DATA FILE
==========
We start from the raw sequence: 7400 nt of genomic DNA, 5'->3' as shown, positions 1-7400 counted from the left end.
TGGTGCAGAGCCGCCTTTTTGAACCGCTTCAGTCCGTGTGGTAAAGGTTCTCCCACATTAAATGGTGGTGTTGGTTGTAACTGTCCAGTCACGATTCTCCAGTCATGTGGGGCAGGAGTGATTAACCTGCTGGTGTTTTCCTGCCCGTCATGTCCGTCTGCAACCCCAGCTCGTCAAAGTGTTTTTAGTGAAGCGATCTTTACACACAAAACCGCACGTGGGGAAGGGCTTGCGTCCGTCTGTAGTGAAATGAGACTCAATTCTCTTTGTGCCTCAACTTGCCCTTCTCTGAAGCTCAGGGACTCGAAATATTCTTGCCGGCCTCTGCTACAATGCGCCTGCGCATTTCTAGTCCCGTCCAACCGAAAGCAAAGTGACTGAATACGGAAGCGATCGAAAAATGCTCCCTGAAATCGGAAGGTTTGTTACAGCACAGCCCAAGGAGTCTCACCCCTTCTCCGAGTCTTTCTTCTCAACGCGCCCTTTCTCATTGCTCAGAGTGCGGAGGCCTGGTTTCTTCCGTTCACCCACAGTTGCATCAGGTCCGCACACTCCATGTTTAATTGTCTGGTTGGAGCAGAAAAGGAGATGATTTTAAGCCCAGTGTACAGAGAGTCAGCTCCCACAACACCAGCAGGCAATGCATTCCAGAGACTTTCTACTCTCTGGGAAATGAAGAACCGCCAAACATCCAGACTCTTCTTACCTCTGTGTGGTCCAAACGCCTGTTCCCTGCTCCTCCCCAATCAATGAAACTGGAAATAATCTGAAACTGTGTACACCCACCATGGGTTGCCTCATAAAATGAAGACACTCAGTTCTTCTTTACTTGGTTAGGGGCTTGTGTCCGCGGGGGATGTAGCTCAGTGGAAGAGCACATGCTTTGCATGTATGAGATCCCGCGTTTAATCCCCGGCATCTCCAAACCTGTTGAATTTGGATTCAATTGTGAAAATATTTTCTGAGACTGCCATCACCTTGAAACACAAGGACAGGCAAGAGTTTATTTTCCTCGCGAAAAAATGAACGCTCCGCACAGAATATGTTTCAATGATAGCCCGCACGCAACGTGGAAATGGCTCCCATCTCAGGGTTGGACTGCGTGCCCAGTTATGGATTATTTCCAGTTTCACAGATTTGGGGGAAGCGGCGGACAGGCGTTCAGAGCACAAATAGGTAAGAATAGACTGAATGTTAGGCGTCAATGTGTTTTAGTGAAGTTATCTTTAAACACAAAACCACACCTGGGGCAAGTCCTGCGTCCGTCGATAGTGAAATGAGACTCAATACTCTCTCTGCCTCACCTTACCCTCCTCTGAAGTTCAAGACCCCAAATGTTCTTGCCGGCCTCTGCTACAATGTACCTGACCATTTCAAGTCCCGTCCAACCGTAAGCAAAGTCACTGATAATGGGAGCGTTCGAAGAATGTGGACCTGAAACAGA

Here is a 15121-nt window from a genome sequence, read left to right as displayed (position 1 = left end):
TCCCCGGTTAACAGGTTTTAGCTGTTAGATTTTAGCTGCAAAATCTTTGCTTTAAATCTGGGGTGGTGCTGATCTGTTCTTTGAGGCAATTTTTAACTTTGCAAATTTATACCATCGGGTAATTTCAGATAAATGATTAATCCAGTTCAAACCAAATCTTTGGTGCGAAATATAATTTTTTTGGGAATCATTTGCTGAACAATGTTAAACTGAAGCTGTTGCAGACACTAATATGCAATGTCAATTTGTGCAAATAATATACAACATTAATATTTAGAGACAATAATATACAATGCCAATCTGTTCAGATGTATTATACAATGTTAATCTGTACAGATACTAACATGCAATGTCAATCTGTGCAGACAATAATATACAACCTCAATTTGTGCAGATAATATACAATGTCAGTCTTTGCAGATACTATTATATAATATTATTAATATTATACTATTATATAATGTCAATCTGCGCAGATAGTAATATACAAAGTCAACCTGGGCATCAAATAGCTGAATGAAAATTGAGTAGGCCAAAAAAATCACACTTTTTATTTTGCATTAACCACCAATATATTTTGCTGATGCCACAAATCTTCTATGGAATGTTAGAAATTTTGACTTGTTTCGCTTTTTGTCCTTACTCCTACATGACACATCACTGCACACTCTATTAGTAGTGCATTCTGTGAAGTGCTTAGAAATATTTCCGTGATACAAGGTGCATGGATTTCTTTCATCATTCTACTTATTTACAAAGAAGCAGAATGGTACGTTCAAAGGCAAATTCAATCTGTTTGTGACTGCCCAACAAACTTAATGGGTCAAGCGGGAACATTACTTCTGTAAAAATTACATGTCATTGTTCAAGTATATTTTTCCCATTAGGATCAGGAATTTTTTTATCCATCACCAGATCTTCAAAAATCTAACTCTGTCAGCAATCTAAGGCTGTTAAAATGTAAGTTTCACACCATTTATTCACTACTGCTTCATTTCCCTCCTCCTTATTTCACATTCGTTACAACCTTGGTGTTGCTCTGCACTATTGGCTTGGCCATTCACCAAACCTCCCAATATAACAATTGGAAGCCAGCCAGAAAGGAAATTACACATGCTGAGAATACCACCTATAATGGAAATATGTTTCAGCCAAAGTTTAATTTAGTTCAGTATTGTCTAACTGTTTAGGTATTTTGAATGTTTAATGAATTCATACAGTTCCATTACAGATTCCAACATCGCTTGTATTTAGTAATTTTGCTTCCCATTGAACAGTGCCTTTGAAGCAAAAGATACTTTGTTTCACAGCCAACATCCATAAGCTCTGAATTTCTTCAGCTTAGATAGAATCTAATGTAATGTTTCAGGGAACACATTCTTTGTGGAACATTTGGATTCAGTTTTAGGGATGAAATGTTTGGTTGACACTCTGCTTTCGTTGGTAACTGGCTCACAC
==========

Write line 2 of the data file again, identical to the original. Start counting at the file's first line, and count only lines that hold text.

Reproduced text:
TGGTGCAGAGCCGCCTTTTTGAACCGCTTCAGTCCGTGTGGTAAAGGTTCTCCCACATTAAATGGTGGTGTTGGTTGTAACTGTCCAGTCACGATTCTCCAGTCATGTGGGGCAGGAGTGATTAACCTGCTGGTGTTTTCCTGCCCGTCATGTCCGTCTGCAACCCCAGCTCGTCAAAGTGTTTTTAGTGAAGCGATCTTTACACACAAAACCGCACGTGGGGAAGGGCTTGCGTCCGTCTGTAGTGAAATGAGACTCAATTCTCTTTGTGCCTCAACTTGCCCTTCTCTGAAGCTCAGGGACTCGAAATATTCTTGCCGGCCTCTGCTACAATGCGCCTGCGCATTTCTAGTCCCGTCCAACCGAAAGCAAAGTGACTGAATACGGAAGCGATCGAAAAATGCTCCCTGAAATCGGAAGGTTTGTTACAGCACAGCCCAAGGAGTCTCACCCCTTCTCCGAGTCTTTCTTCTCAACGCGCCCTTTCTCATTGCTCAGAGTGCGGAGGCCTGGTTTCTTCCGTTCACCCACAGTTGCATCAGGTCCGCACACTCCATGTTTAATTGTCTGGTTGGAGCAGAAAAGGAGATGATTTTAAGCCCAGTGTACAGAGAGTCAGCTCCCACAACACCAGCAGGCAATGCATTCCAGAGACTTTCTACTCTCTGGGAAATGAAGAACCGCCAAACATCCAGACTCTTCTTACCTCTGTGTGGTCCAAACGCCTGTTCCCTGCTCCTCCCCAATCAATGAAACTGGAAATAATCTGAAACTGTGTACACCCACCATGGGTTGCCTCATAAAATGAAGACACTCAGTTCTTCTTTACTTGGTTAGGGGCTTGTGTCCGCGGGGGATGTAGCTCAGTGGAAGAGCACATGCTTTGCATGTATGAGATCCCGCGTTTAATCCCCGGCATCTCCAAACCTGTTGAATTTGGATTCAATTGTGAAAATATTTTCTGAGACTGCCATCACCTTGAAACACAAGGACAGGCAAGAGTTTATTTTCCTCGCGAAAAAATGAACGCTCCGCACAGAATATGTTTCAATGATAGCCCGCACGCAACGTGGAAATGGCTCCCATCTCAGGGTTGGACTGCGTGCCCAGTTATGGATTATTTCCAGTTTCACAGATTTGGGGGAAGCGGCGGACAGGCGTTCAGAGCACAAATAGGTAAGAATAGACTGAATGTTAGGCGTCAATGTGTTTTAGTGAAGTTATCTTTAAACACAAAACCACACCTGGGGCAAGTCCTGCGTCCGTCGATAGTGAAATGAGACTCAATACTCTCTCTGCCTCACCTTACCCTCCTCTGAAGTTCAAGACCCCAAATGTTCTTGCCGGCCTCTGCTACAATGTACCTGACCATTTCAAGTCCCGTCCAACCGTAAGCAAAGTCACTGATAATGGGAGCGTTCGAAGAATGTGGACCTGAAACAGA